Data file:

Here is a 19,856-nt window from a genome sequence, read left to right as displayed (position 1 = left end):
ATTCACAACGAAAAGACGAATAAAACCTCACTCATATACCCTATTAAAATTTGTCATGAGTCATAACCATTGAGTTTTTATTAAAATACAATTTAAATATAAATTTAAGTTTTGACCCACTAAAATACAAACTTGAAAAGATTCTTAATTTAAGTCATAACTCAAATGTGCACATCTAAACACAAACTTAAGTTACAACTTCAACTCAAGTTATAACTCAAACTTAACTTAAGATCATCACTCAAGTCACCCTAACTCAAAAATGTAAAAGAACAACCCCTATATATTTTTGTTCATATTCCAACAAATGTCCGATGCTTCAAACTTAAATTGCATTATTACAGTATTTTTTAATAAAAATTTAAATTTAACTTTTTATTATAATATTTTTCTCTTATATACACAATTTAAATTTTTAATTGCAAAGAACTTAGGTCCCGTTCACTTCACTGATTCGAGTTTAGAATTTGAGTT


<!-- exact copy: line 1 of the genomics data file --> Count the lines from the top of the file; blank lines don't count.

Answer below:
Here is a 19,856-nt window from a genome sequence, read left to right as displayed (position 1 = left end):